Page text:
Percy Shelley’s Mont Blanc and Romanticism

Quick update: I am not done with The Overstory, and even though I’m now significantly further in, I have nothing new to say from last time. (It’s still just “BUT THE TREEEEEES” on repeat.)

So I want to take a break from that and talk about one of my favorite poems, which is “Mont Blanc” by Percy Bysshe Shelley.

Shelley isn’t my favorite Romantic poet (that’d be Keats), but I admire him—and I admire “Mont Blanc” most of all. This is probably pretentious of me, but I appreciate that it’s so inscrutable. I can really dig my teeth into it on a number of fronts, but there’s still a lot of things I find unclear about the poem, and I kind of enjoy that. It’s like there’s plenty more waiting for me upon further inspection, as I get older and see things in new lights.

The area of teeth-sinking for this post is going to be a pretty basic one, and you can probably find countless Sparknote-like analyses online about this connection, but whatever. I do what I want.

And today, I want to talk about the ways “Mont Blanc” is a classic example of the Romantic era of arts and letters.

First Off, Some Elements of Romantic Era Works

I had an excellent teacher for my 400-level English course, and he said just about everything about Romanticism could be summed up in “Wanderer Above the Sea of Fog” by Caspar David Friedrich, pictured here:

It’s a nature painting, sure. But it’s not a landscape. The focal point is man—a solo traveler made contemplative by the power he looks out upon.

Let’s not forget, though, that he’s on top of that mountain. Even as the Romantics respect, love, and are in awe of nature, they’re primarily in it for what it does to deepen their own experiences.

Romantics are anti-urban and anti-industrial. (You can primarily see this in Wordsworth’s works. He considered London to be a positive horror show.) They want to be in nature. But they’re not into descriptive pastoral pieces just for the sake of describing what they see. Everything is about the sublime: the power that comes from nature and its effect on the receptive spirit.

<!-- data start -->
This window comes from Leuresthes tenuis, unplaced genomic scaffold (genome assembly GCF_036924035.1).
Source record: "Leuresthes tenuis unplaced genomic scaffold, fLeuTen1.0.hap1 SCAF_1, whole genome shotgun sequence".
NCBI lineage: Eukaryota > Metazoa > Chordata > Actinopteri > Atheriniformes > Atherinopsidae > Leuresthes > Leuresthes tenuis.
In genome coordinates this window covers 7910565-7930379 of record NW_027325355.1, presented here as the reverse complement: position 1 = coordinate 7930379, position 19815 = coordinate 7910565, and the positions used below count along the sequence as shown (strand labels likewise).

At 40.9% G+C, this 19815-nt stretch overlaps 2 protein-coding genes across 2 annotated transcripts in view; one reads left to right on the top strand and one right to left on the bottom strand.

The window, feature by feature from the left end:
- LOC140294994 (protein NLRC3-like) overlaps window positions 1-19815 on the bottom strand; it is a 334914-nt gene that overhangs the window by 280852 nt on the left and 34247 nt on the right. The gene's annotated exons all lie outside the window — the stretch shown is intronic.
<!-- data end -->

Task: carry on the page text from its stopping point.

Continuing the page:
My aforementioned excellent literature teacher said we can blame the Romantics, primarily Wordsworth, for the trite “I went into my backyard, saw a tree, and had a thought” poetry that’s the hallmark of contemporary amateur poets everywhere. But the real Romantics, though at times a little self-absorbed, did it right. There’s a reason every aspiring poet unintentionally follows this formula. It really worked for the Romantics.

Oh, by the way—timewise, the Romantic era lasted most of the 1800s. The painting above was created in 1818. Shelley’s composed “Mont Blanc” in 1816.

What’s Mont Blanc?

It’s a nice pen to give your groomsmen! Just kidding. It’s the biggest mountain in the Alps—and in fact, the second biggest one in all of Europe. It’s on the border of Italy and France. While Shelley was writing this poem, he was on the French side, in the Arve Valley, looking up at the mountain.

Here it is, if it helps to picture it.

The Sublime in “Mont Blanc”

First off, for reference, you can find the poem in full here.

If you come to “Mont Blanc” expecting a beautiful description of an elegant landscape with a majestic mountain as its focal point, you’re going to be disappointed. “Mont Blanc,” frankly, is a terrifying poem.

But now that you know a bit about Romanticism, this makes sense. The sublime isn’t a nice scene that’s pleasing to the eye. It’s an awesome, overwhelming, chaotic, strike-the-fear-of-god-into-you experience caused by nature, which leaves you no choice but to think very large thoughts about your own existence and your place in this world that’s so much bigger than you.

As Shelley describes the ravines and rivers and mountain itself, you can see him showcasing the sublime in “Mont Blanc.” It’s not a serene place, but it’s somehow holy. It’s big and terrifying and will strike fear and awe into your heart. And in the end, it holds the secret to life and death. (Emphasis mine in quotes here.)

  • “a vast river
    Over its rocks ceaselessly bursts and raves.”
  • awful scene,
    Where Power in likeness of the Arve comes down
    From the ice-gulfs that gird his secret throne,
    Bursting through these dark mountains like the flame
    Of lightning through the tempest;”
  • “A loud, lone sound no other sound can tame;
    Thou art pervaded with that ceaseless motion,
    Thou art the path of that unresting sound—
    Dizzy Ravine!”